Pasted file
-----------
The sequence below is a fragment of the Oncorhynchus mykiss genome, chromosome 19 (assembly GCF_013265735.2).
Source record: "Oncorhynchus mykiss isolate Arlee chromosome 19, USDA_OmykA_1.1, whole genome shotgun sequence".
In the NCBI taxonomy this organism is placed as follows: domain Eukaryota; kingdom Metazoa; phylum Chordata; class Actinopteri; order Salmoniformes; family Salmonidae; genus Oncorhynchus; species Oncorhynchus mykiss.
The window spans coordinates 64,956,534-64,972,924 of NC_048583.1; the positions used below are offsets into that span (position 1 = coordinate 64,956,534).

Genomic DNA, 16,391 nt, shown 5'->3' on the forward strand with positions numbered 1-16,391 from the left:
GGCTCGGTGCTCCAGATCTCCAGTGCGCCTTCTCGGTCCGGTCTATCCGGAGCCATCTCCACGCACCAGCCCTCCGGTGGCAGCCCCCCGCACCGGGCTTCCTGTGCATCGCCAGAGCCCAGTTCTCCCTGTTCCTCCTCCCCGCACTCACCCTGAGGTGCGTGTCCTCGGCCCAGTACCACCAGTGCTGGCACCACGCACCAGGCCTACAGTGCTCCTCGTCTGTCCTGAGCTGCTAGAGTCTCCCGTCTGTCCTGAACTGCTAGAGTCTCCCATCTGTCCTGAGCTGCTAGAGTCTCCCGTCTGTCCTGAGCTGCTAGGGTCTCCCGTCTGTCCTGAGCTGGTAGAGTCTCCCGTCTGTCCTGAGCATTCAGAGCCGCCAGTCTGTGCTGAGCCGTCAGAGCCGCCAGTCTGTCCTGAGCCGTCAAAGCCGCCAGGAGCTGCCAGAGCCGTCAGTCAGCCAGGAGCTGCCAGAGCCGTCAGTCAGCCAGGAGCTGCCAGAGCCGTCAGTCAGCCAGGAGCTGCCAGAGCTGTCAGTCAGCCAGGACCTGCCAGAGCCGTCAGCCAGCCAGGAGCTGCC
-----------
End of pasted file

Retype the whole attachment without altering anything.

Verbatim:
The sequence below is a fragment of the Oncorhynchus mykiss genome, chromosome 19 (assembly GCF_013265735.2).
Source record: "Oncorhynchus mykiss isolate Arlee chromosome 19, USDA_OmykA_1.1, whole genome shotgun sequence".
In the NCBI taxonomy this organism is placed as follows: domain Eukaryota; kingdom Metazoa; phylum Chordata; class Actinopteri; order Salmoniformes; family Salmonidae; genus Oncorhynchus; species Oncorhynchus mykiss.
The window spans coordinates 64,956,534-64,972,924 of NC_048583.1; the positions used below are offsets into that span (position 1 = coordinate 64,956,534).

Genomic DNA, 16,391 nt, shown 5'->3' on the forward strand with positions numbered 1-16,391 from the left:
GGCTCGGTGCTCCAGATCTCCAGTGCGCCTTCTCGGTCCGGTCTATCCGGAGCCATCTCCACGCACCAGCCCTCCGGTGGCAGCCCCCCGCACCGGGCTTCCTGTGCATCGCCAGAGCCCAGTTCTCCCTGTTCCTCCTCCCCGCACTCACCCTGAGGTGCGTGTCCTCGGCCCAGTACCACCAGTGCTGGCACCACGCACCAGGCCTACAGTGCTCCTCGTCTGTCCTGAGCTGCTAGAGTCTCCCGTCTGTCCTGAACTGCTAGAGTCTCCCATCTGTCCTGAGCTGCTAGAGTCTCCCGTCTGTCCTGAGCTGCTAGGGTCTCCCGTCTGTCCTGAGCTGGTAGAGTCTCCCGTCTGTCCTGAGCATTCAGAGCCGCCAGTCTGTGCTGAGCCGTCAGAGCCGCCAGTCTGTCCTGAGCCGTCAAAGCCGCCAGGAGCTGCCAGAGCCGTCAGTCAGCCAGGAGCTGCCAGAGCCGTCAGTCAGCCAGGAGCTGCCAGAGCCGTCAGTCAGCCAGGAGCTGCCAGAGCTGTCAGTCAGCCAGGACCTGCCAGAGCCGTCAGCCAGCCAGGAGCTGCC